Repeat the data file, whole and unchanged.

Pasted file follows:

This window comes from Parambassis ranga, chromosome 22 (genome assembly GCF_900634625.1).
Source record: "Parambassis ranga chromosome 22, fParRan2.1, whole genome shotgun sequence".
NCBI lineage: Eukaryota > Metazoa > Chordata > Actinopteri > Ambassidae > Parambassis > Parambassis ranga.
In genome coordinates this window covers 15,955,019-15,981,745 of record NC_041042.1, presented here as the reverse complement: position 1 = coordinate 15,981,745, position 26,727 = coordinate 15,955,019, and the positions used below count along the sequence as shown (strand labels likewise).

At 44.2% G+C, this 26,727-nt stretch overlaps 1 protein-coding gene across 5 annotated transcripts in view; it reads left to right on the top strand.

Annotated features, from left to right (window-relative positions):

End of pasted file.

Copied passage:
This window comes from Parambassis ranga, chromosome 22 (genome assembly GCF_900634625.1).
Source record: "Parambassis ranga chromosome 22, fParRan2.1, whole genome shotgun sequence".
NCBI lineage: Eukaryota > Metazoa > Chordata > Actinopteri > Ambassidae > Parambassis > Parambassis ranga.
In genome coordinates this window covers 15,955,019-15,981,745 of record NC_041042.1, presented here as the reverse complement: position 1 = coordinate 15,981,745, position 26,727 = coordinate 15,955,019, and the positions used below count along the sequence as shown (strand labels likewise).

At 44.2% G+C, this 26,727-nt stretch overlaps 1 protein-coding gene across 5 annotated transcripts in view; it reads left to right on the top strand.

Annotated features, from left to right (window-relative positions):